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Posted March 26, 2013 | Leave a comment
Investigators took custody of guns after school incident
By Joe Beck
A top official with the Shenandoah County Sheriff's Office confirmed Tuesday that investigators took custody of two guns from Christopher Gerrit Johnson after his arrest at Sandy Hook Elementary School Dec. 19.
Lt. Wesley Dellinger said the guns, a .22 caliber rifle and a .12 gauge shotgun, have not been linked to Johnson carrying a board bearing the words "high powered rifle" into the school. But he said they remain in possession of the sheriff's office while Johnson faces a charge for disorderly conduct.
The disclosure comes after Johnson's attorney, David Silek, criticized law enforcement and school officials Friday for their reaction to the incident. Johnson was arrested in the school's central office after he entered it with the board and met with school officials to talk about his reasons for being there.
Silek said Johnson's father took the guns from an outbuilding and gave them to sheriff's investigators when they appeared at Johnson's residence at 333 Junction Road, Strasburg on the same day of the arrest.
Dellinger identified the person who gave the guns to investigators only as a family member who had them in his possession at the time investigators arrived at the residence.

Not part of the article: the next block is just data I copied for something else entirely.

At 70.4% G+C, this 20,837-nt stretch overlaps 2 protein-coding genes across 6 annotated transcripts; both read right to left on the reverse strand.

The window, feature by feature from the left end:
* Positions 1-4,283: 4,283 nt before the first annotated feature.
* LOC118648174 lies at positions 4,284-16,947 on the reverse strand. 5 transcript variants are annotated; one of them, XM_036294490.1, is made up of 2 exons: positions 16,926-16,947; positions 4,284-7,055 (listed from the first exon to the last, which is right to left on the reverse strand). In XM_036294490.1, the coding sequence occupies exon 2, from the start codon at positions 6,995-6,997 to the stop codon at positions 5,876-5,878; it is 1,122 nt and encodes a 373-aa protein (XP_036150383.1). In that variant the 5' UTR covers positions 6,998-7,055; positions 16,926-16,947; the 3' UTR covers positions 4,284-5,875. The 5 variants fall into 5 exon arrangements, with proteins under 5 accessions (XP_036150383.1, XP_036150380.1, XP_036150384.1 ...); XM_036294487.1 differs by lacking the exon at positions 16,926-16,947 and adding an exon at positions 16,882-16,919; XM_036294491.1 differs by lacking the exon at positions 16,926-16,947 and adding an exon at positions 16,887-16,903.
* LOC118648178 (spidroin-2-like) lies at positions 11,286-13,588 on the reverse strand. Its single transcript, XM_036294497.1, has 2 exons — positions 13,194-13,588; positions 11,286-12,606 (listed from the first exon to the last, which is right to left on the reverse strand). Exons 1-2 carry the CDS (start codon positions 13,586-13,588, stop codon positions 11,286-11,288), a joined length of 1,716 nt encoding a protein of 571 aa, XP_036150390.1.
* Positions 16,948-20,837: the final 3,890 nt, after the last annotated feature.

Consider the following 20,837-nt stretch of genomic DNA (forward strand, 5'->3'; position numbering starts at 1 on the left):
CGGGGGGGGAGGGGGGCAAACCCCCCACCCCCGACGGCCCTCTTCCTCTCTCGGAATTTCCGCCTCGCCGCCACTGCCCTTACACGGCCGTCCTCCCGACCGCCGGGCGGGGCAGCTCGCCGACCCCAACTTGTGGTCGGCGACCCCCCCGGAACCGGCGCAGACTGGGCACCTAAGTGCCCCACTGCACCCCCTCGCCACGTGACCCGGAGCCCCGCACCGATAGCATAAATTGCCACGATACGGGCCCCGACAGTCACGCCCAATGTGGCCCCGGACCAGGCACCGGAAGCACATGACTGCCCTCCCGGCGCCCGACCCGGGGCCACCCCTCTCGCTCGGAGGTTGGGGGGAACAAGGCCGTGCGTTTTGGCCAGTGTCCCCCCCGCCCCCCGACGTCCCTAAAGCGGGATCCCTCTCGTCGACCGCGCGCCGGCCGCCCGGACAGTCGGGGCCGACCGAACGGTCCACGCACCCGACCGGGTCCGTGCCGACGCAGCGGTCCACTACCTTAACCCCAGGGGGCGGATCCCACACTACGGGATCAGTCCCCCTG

"I don't know why the family member went and got them. I haven't a clue," Dellinger said.
Silek said the family member is Johnson's father. He placed the guns in the trunk of a car after removing them from the outbuilding, Silek said.
The guns, Silek said, "were absolutely not connected to any crime."
Dellinger said no warrant was needed to take possession the guns or to conduct a search of Johnson's car. A search of the residence was conducted with the consent of another person who occupied it with Johnson, Dellinger said. No ammunition was confiscated, he said.
Dellinger said the guns were given to police for "safekeeping."
Dellinger said investigators also found two signs in Johnson's car but he was unsure of the message on them.
"It had something to do with amendments to the Constitution," Dellinger said. "I don't remember which [amendment] it was."
Asked why the sheriff's office is still holding the guns, Dellinger replied, "The case hasn't been closed, and it's up to the Commonwealth's Attorney or the judge whether they release them."
Johnson has claimed he meant no harm to anyone at the school when he entered it with the board, an act he defends as an effort to spotlight security weaknesses in the building.
A trial has been scheduled for July 12.
Contact staff writer Joe Beck at 540-465-5137 ext. 142, or email@example.com
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